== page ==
New Zealand mosque survivors to face gunman at sentencing

WION Web Team
Wellington, New Zealand Published: Aug 23, 2020, 07:20 AM(IST)

Brenton Harrison Tarrant Photograph:( Reuters )

Story highlights

The 29-year-old white supremacist is guilty of open firing at more than 50 people in a mosque in Christchurch in March 2019

New Zealand mosque shooting survivors, and family or friends of the victims have been allowed to come to the court this week and face the gunman during his sentencing.

The 29-year-old white supremacist is guilty of open firing at more than 50 people in a mosque in Christchurch in March 2019. Brenton Harrison Tarrant, the gunman, was arrested immediately, after which he pleaded guilty to 51 counts of murder, 40 counts of attempted murder and one count of terrorism.

"I don't think there is much that I can say that is going to ease just how traumatic that period's going to be," Prime Minister Jacinda Ardern said.

Tarrant's attack is the known as the worst attack in the history of modern New Zealand, and was hugely criticised by leaders all over the world. The racist attack was new to the country and is labelled to be the first terrorism conviction in the nation's history. As New Zealand abolished death penalty for murder in 1961, the longest known sentence, as of now, is life imprisonment with a minimum 30-year non-parole period. However, this may be the first life imprisonment without parole in the history of New Zealand.

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His sentencing will be a four-days long process, which will be starting from Monday. The Australian citizen will be representing himself in the court, as he earlier dismissed all lawyers issued for him. Experts fear he will use this opportunity to further promote his racist views, but people are also hoping that the judge will block all his tries to approach the stand.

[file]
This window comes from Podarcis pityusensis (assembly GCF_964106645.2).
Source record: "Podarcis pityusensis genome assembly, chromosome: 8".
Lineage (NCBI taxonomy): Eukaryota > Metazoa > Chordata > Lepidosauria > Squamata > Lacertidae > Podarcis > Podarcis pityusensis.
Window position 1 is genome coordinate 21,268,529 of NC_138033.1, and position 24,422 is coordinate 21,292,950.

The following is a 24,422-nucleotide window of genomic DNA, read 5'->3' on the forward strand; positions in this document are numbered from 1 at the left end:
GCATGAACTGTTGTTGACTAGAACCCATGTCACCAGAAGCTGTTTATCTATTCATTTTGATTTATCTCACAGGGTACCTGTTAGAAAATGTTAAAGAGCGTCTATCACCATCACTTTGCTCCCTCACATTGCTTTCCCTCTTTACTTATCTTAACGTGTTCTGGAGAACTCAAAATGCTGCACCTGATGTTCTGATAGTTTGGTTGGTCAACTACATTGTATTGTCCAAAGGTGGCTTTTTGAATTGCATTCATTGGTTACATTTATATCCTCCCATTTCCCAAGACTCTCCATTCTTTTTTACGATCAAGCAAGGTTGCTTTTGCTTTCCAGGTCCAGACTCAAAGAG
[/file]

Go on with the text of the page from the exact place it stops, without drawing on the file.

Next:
The Judge Cameron Mander has also taken the liberty of banning the reporting rights of some of the things that will be said in the courtroom by either of the sides. He has now allowed live reporting from the courtroom, and has allowed the survivors and family members to choose to stay anonymous. The decision has been taken as Mander believes this is a sensitive issue that has affected many people in different ways and can further fuel the anger if not reported correctly.

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Pandemic restrictions

Due to the social distancing regulations in the country to contain the spread of the novel coronavirus, all survivors and family members were asked to be quarantined for a 14-day period on arrival. Those who testes negative will only be allowed to attend the court on Monday. In addition to this, only 35 people will be allowed to be present in the court room at a time. Others will be seated in the adjacent courtrooms, where the sentencing will be live broadcasted.

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